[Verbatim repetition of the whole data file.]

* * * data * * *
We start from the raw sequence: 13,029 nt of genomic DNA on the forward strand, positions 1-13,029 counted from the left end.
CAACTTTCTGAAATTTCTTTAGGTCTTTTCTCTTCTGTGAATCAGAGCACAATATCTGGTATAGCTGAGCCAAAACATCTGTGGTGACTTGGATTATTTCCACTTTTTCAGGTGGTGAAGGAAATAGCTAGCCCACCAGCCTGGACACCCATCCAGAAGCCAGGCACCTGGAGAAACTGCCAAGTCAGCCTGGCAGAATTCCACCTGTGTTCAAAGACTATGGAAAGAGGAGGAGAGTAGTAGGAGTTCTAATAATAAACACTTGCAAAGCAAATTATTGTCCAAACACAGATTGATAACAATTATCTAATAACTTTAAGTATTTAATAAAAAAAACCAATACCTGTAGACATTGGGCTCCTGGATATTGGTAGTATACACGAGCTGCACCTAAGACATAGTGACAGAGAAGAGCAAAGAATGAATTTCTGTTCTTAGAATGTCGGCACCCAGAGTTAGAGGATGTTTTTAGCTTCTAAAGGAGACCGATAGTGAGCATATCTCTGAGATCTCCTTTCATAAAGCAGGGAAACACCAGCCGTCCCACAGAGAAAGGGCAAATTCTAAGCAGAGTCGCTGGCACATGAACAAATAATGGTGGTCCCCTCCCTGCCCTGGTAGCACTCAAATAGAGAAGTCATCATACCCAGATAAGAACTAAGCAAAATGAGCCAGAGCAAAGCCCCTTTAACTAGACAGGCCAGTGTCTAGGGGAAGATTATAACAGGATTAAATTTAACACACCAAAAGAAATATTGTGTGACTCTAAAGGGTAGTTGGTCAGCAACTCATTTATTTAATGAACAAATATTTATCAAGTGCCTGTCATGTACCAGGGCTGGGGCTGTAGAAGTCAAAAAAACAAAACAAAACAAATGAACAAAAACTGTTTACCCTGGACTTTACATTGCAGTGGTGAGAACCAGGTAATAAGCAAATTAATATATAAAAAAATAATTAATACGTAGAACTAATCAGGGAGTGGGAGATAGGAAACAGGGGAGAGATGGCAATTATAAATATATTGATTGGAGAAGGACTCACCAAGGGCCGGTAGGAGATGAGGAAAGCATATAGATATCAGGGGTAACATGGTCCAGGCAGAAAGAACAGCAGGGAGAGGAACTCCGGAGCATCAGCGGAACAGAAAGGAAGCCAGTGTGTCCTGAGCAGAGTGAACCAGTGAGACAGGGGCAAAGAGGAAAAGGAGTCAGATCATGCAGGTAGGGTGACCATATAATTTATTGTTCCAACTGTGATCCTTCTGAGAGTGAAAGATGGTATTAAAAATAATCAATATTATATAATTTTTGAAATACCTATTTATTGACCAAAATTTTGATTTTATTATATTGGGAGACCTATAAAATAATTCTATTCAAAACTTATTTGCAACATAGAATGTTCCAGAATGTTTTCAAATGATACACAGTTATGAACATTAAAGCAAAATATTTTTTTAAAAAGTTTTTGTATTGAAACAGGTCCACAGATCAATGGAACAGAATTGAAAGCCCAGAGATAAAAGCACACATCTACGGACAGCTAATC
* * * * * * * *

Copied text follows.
We start from the raw sequence: 13,029 nt of genomic DNA on the forward strand, positions 1-13,029 counted from the left end.
CAACTTTCTGAAATTTCTTTAGGTCTTTTCTCTTCTGTGAATCAGAGCACAATATCTGGTATAGCTGAGCCAAAACATCTGTGGTGACTTGGATTATTTCCACTTTTTCAGGTGGTGAAGGAAATAGCTAGCCCACCAGCCTGGACACCCATCCAGAAGCCAGGCACCTGGAGAAACTGCCAAGTCAGCCTGGCAGAATTCCACCTGTGTTCAAAGACTATGGAAAGAGGAGGAGAGTAGTAGGAGTTCTAATAATAAACACTTGCAAAGCAAATTATTGTCCAAACACAGATTGATAACAATTATCTAATAACTTTAAGTATTTAATAAAAAAAACCAATACCTGTAGACATTGGGCTCCTGGATATTGGTAGTATACACGAGCTGCACCTAAGACATAGTGACAGAGAAGAGCAAAGAATGAATTTCTGTTCTTAGAATGTCGGCACCCAGAGTTAGAGGATGTTTTTAGCTTCTAAAGGAGACCGATAGTGAGCATATCTCTGAGATCTCCTTTCATAAAGCAGGGAAACACCAGCCGTCCCACAGAGAAAGGGCAAATTCTAAGCAGAGTCGCTGGCACATGAACAAATAATGGTGGTCCCCTCCCTGCCCTGGTAGCACTCAAATAGAGAAGTCATCATACCCAGATAAGAACTAAGCAAAATGAGCCAGAGCAAAGCCCCTTTAACTAGACAGGCCAGTGTCTAGGGGAAGATTATAACAGGATTAAATTTAACACACCAAAAGAAATATTGTGTGACTCTAAAGGGTAGTTGGTCAGCAACTCATTTATTTAATGAACAAATATTTATCAAGTGCCTGTCATGTACCAGGGCTGGGGCTGTAGAAGTCAAAAAAACAAAACAAAACAAATGAACAAAAACTGTTTACCCTGGACTTTACATTGCAGTGGTGAGAACCAGGTAATAAGCAAATTAATATATAAAAAAATAATTAATACGTAGAACTAATCAGGGAGTGGGAGATAGGAAACAGGGGAGAGATGGCAATTATAAATATATTGATTGGAGAAGGACTCACCAAGGGCCGGTAGGAGATGAGGAAAGCATATAGATATCAGGGGTAACATGGTCCAGGCAGAAAGAACAGCAGGGAGAGGAACTCCGGAGCATCAGCGGAACAGAAAGGAAGCCAGTGTGTCCTGAGCAGAGTGAACCAGTGAGACAGGGGCAAAGAGGAAAAGGAGTCAGATCATGCAGGTAGGGTGACCATATAATTTATTGTTCCAACTGTGATCCTTCTGAGAGTGAAAGATGGTATTAAAAATAATCAATATTATATAATTTTTGAAATACCTATTTATTGACCAAAATTTTGATTTTATTATATTGGGAGACCTATAAAATAATTCTATTCAAAACTTATTTGCAACATAGAATGTTCCAGAATGTTTTCAAATGATACACAGTTATGAACATTAAAGCAAAATATTTTTTTAAAAAGTTTTTGTATTGAAACAGGTCCACAGATCAATGGAACAGAATTGAAAGCCCAGAGATAAAAGCACACATCTACGGACAGCTAATC